Remember travelling? Getting away from home with friends, family, or just alone to some new and uncharted place. As well as taking in the sights and sounds, most of us also need some downtime, and for that I always pack a few travel games with me to take on a trip.
Travel games generally need to be small sized, be playable in suboptimal conditions, simple to learn and simple to setup. I also like my travel games to be suitable for multiple players, as a great way of making new friends. These are some of the games that regularly make it into my travel packs.
Province was a big inspiration for creating Micro Dojo! The first time I played it was with my friend, on a train, on my way to a wedding. Once we arrived at our destination I just scooped the components into a ziplock bag and put it into my jacket pocket.
Two people is a good player count for a travel game, being the most common travel party size, and at around 20 minutes it’s a game you can play whilst waiting for a train or over a coffee or drink in a bar.
It’s a little hard to get hold of Province now but you may be able to find some preowned copies.
Love Letter is a deduction game played over several rounds, with each round taking about 5-10 minutes. As well as being small sized and with a simple set of rules, it’s also suitable for people that are newer to gaming. About halfway through the first or second game, I love seeing a new player have that aha! moment as they start to figure out what an opponent might have in their hand.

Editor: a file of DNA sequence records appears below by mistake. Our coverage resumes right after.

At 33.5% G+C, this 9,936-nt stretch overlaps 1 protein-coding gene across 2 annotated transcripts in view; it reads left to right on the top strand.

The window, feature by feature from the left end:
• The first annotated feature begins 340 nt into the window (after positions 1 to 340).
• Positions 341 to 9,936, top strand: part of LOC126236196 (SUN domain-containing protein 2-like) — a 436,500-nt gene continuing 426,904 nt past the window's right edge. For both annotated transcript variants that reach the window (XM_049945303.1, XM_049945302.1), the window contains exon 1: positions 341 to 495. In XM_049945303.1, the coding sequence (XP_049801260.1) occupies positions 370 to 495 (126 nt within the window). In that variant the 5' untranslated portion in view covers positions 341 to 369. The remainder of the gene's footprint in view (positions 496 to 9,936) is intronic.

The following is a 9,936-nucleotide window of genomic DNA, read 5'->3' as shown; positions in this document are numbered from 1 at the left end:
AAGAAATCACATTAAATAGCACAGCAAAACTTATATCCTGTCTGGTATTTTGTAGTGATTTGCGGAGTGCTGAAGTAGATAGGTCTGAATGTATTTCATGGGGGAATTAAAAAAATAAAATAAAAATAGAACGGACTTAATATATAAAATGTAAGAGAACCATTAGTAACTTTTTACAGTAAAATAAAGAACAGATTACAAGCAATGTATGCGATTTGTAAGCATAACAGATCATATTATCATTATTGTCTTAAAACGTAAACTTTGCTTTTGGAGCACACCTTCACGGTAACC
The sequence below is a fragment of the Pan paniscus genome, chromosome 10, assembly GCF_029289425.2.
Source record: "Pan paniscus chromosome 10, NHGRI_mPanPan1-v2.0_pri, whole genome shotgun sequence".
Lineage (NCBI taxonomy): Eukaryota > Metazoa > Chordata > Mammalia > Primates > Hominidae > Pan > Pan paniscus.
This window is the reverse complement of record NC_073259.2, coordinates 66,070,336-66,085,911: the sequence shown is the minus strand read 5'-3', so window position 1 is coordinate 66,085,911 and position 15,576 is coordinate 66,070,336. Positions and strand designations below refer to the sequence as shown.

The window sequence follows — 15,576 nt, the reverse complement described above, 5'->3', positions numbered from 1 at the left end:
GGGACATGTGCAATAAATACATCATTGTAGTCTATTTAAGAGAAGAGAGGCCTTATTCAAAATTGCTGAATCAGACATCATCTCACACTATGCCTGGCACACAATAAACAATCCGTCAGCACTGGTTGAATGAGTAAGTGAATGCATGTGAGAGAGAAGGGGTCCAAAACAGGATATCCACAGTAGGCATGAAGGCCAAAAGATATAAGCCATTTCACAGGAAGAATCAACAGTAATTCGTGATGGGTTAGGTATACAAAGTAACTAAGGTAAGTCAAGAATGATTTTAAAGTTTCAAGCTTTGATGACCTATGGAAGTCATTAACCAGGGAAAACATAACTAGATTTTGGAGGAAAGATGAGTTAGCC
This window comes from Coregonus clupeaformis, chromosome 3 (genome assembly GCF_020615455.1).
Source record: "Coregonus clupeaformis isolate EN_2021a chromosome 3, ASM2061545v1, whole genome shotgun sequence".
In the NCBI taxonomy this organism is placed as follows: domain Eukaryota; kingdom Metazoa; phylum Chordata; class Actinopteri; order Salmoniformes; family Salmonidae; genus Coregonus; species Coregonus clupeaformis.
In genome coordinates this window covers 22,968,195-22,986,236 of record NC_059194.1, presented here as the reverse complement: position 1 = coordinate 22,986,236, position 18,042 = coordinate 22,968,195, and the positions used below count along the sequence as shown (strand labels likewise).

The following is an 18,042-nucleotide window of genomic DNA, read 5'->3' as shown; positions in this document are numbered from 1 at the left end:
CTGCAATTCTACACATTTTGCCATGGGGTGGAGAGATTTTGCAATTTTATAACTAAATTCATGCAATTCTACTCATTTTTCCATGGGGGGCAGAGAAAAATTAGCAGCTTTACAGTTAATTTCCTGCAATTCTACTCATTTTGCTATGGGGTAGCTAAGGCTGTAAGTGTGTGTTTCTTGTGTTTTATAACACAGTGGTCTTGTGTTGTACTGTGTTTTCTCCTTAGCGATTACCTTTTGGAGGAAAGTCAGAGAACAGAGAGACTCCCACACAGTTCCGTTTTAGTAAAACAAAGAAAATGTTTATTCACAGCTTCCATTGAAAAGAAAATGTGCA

There are a ton of different variants on Love Letter as well, so if you like Batman or Cthulu or Archer or a host of others you can play your favourite theme.. I’m a bit of a purist when it comes to games, but I hear the Batman version is even better than the original.
Coup is another deduction game that plays pretty quickly – so much so that I have never played only a single round of it. We almost always shuffle up and play again. Coup has more of a bluffing element to it since you can lie about the cards you’re holding, which adds another layer to the game but can take a few rounds for newer players to grasp the concept. Since you’re only holding onto two cards at a time this requires almost zero table space as well – just room for a draw pile and something to hold your currency (ISK).
The expansion fits neatly inside the larger box version and adds a few options to the game, meaning you can pack even more into the tight space in your travel bags.
What is your favourite travel game?
With the world soon starting to open up, I am hopeful that we’ll be back to not just travelling but lots more board gaming very soon. I’d love to hear about your favourite travel games to add to my collection, so I can experience new board games as well as destinations.